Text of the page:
Both HPO1 and HPO4 hybridisation was detected in the retina of larval turbot. The HPO4-positive photoreceptors were restricted to the ventral retina (Fig.3H); this localisation and the morphological appearance of photoreceptors were similar to those observed for HPO4-labelled photoreceptors in the retina of larval halibut (Fig.1H). The presence of putative green-like opsins in this animal is in accordance with behavioural responses to middle-wavelength light observed at the larval stage (H. I. Browman, personal communication). In the herring and in the gadid species (cod and haddock), the expression of green opsin mRNAs and the absence of expression of ultraviolet opsin mRNAs (Fig.3I–K) are consistent with results from spectral sensitivity studies of larval herring (Blaxter, 1968) and with preliminary microspectrophotometric observations of retinal visual pigments in cod and haddock larvae (F. I. Hárosi, personal communication), respectively.
Together, our results suggest that various teleost species express both green- and ultraviolet-like opsins in retinal photoreceptors and green-like opsins in pineal photoreceptors. In the species studied here, the expression of these opsins is similar in the larval and adult stages. Only the halibut appears to express a pineal ultraviolet opsin similar to HPO4. It is possible that the halibut compensates for what appears to be delayed retinal differentiation with a functional pineal organ possessing green and ultraviolet opsins from the early stages of development. Further studies with different fish species at various life stages are required to assess the extent of ultraviolet opsin expression among teleost phyla. Such investigations may, in turn, provide valuable clues to the origin and evolution of ultraviolet photoreceptors in teleost fishes and to the various functions of ultraviolet sensitivity.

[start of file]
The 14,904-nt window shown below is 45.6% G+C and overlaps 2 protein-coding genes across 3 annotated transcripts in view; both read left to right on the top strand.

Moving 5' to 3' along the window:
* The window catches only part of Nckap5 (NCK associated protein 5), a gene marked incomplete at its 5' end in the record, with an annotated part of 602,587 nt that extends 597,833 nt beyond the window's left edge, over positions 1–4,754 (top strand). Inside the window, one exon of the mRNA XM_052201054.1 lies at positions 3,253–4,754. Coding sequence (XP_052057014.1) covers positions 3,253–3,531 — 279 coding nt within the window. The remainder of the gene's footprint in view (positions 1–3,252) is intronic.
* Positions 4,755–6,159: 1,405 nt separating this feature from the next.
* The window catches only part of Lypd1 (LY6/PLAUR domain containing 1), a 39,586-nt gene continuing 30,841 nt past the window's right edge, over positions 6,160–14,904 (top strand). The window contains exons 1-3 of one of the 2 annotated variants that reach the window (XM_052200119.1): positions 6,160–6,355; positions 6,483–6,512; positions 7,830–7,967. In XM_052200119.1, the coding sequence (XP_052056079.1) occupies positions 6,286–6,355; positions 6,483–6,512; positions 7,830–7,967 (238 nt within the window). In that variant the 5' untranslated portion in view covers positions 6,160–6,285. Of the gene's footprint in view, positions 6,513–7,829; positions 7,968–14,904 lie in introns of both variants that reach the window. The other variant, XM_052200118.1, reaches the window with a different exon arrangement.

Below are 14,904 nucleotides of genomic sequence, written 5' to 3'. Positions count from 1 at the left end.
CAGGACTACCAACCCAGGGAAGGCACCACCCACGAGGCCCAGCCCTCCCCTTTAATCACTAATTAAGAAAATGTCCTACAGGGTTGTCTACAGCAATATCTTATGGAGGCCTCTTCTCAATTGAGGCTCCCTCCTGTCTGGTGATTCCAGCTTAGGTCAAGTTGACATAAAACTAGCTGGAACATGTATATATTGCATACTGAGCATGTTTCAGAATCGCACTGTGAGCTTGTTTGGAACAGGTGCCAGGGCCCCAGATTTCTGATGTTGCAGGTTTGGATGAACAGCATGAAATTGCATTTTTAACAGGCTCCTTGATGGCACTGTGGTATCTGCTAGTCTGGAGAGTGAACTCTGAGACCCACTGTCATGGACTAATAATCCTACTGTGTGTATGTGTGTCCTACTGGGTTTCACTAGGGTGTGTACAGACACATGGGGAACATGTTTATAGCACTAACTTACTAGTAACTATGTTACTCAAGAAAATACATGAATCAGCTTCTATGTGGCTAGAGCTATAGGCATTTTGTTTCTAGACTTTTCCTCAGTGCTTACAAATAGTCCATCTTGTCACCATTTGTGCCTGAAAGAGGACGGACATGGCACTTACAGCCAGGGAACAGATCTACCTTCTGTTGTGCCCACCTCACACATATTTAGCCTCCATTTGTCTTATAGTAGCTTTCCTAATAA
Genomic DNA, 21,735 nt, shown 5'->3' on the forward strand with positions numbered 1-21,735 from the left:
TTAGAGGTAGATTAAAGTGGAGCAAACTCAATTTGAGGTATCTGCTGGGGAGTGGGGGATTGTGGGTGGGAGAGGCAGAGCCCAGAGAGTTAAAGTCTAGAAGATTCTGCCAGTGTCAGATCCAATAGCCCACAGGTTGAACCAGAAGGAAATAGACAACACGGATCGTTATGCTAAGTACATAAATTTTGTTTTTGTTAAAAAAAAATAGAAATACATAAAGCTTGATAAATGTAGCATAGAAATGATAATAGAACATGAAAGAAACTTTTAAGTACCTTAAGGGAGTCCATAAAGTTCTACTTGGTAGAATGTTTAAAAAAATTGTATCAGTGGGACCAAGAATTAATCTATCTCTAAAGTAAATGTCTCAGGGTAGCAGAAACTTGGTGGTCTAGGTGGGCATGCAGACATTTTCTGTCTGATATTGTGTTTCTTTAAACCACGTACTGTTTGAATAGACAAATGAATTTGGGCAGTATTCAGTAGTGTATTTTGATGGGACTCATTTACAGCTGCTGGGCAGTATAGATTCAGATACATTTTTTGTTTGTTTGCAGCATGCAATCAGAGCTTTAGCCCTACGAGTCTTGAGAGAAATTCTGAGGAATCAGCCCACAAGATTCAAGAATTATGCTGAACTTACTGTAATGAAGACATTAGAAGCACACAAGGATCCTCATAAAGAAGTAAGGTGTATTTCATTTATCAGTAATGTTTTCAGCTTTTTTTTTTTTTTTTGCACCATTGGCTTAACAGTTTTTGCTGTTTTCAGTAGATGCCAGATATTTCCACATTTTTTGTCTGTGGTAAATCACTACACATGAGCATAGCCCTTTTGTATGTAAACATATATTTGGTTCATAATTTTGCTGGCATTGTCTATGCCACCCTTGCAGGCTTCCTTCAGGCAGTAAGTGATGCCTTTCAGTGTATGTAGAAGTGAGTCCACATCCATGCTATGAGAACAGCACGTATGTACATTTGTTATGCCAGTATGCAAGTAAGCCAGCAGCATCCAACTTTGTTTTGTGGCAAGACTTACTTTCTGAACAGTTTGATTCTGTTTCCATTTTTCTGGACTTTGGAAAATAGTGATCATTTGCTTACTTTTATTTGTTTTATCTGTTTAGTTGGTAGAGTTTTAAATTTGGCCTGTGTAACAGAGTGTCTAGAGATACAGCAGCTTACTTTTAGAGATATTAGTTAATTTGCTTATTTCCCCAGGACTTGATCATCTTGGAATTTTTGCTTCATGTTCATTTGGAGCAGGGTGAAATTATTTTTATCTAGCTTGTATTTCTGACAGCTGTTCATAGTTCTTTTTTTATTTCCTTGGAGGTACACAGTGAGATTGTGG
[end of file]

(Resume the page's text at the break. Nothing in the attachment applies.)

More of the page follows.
We thank Dr Howard I. Browman, the staff at Austevoll Aquaculture Research Station (Norway), Dr Arild Folkword at the Department of Fisheries and Marine Biology, University of Bergen (Norway) and Sydkraft Laholm (Sweden) for providing the fish species used in this study. We also thank the following for discussions on the subject and use of equipment and facilities: Dr P. Alm at the Department of Pathology, University of Lund (Sweden), Dr J. V. Helvik and Dr H.-C. Seo at the Department of Molecular Biology, University of Bergen (Norway), Dr W. DeGrip at the Department of Biochemistry, Institute of Cellular Signalling, University of Nijmegen (The Nederlands) and Dr A. Szél at the Department of Human Morphology and Developmental Biology, Semmelweis University School of Medicine, Budapest (Hungary). This investigation was supported by grants to J.F. from the Nordic Academy of Advanced Study (no 98.30.064-0) and TMR (Training and Mobility of Researchers) Programme from the European Union (contract no. ERBFMGECT950013), to P.E. from the Swedish Natural Science Research Council (B-AA/BU 08554-315-319), to B.H. from the Norwegian Research Council (108920/120 and 1137937122), to P. Alm and B.H. from the Swedish Medical Research Council (11205). I.N.F. was supported as a Research Associate from Research Council of Norway project 128299/122 to Dr Howard I. Browman and by fellowships from the Medical Research Council of Canada and Human Frontier Science Program.